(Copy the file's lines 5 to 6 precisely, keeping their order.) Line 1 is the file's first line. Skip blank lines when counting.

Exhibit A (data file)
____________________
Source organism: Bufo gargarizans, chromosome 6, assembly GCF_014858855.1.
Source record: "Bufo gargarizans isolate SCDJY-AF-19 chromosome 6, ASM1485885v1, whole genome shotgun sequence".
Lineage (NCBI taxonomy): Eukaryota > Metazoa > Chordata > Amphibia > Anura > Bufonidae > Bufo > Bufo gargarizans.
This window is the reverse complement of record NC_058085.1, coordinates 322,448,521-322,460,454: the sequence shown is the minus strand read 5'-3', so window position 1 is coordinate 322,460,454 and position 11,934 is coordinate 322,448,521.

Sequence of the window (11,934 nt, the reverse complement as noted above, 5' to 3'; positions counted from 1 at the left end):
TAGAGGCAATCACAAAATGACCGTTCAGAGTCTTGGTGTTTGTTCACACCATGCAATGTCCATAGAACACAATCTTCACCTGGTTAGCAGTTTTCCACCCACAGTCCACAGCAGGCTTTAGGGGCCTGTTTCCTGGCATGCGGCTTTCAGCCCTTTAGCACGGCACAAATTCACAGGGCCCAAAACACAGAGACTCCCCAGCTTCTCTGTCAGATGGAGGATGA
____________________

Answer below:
Sequence of the window (11,934 nt, the reverse complement as noted above, 5' to 3'; positions counted from 1 at the left end):
TAGAGGCAATCACAAAATGACCGTTCAGAGTCTTGGTGTTTGTTCACACCATGCAATGTCCATAGAACACAATCTTCACCTGGTTAGCAGTTTTCCACCCACAGTCCACAGCAGGCTTTAGGGGCCTGTTTCCTGGCATGCGGCTTTCAGCCCTTTAGCACGGCACAAATTCACAGGGCCCAAAACACAGAGACTCCCCAGCTTCTCTGTCAGATGGAGGATGA